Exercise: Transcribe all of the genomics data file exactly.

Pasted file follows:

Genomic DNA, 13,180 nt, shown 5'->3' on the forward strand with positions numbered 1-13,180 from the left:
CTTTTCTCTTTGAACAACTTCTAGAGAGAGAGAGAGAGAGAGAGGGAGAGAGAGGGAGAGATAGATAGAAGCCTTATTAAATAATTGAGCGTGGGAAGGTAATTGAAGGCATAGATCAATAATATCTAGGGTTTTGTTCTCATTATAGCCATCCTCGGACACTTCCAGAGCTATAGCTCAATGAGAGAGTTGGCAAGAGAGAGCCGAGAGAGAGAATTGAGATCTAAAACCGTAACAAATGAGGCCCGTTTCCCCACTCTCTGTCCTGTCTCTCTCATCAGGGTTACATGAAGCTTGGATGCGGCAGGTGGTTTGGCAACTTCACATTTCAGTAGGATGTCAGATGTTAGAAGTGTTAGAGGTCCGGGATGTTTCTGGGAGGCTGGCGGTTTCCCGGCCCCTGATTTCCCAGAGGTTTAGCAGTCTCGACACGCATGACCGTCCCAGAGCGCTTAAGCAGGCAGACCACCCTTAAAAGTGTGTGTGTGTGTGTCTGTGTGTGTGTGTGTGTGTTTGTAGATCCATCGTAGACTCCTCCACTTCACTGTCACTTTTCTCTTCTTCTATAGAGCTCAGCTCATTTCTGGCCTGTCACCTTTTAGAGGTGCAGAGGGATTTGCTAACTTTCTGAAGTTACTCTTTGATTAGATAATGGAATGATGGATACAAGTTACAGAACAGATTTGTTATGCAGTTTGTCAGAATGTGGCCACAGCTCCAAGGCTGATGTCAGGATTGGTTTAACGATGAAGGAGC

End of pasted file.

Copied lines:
Genomic DNA, 13,180 nt, shown 5'->3' on the forward strand with positions numbered 1-13,180 from the left:
CTTTTCTCTTTGAACAACTTCTAGAGAGAGAGAGAGAGAGAGAGGGAGAGAGAGGGAGAGATAGATAGAAGCCTTATTAAATAATTGAGCGTGGGAAGGTAATTGAAGGCATAGATCAATAATATCTAGGGTTTTGTTCTCATTATAGCCATCCTCGGACACTTCCAGAGCTATAGCTCAATGAGAGAGTTGGCAAGAGAGAGCCGAGAGAGAGAATTGAGATCTAAAACCGTAACAAATGAGGCCCGTTTCCCCACTCTCTGTCCTGTCTCTCTCATCAGGGTTACATGAAGCTTGGATGCGGCAGGTGGTTTGGCAACTTCACATTTCAGTAGGATGTCAGATGTTAGAAGTGTTAGAGGTCCGGGATGTTTCTGGGAGGCTGGCGGTTTCCCGGCCCCTGATTTCCCAGAGGTTTAGCAGTCTCGACACGCATGACCGTCCCAGAGCGCTTAAGCAGGCAGACCACCCTTAAAAGTGTGTGTGTGTGTGTCTGTGTGTGTGTGTGTGTGTTTGTAGATCCATCGTAGACTCCTCCACTTCACTGTCACTTTTCTCTTCTTCTATAGAGCTCAGCTCATTTCTGGCCTGTCACCTTTTAGAGGTGCAGAGGGATTTGCTAACTTTCTGAAGTTACTCTTTGATTAGATAATGGAATGATGGATACAAGTTACAGAACAGATTTGTTATGCAGTTTGTCAGAATGTGGCCACAGCTCCAAGGCTGATGTCAGGATTGGTTTAACGATGAAGGAGC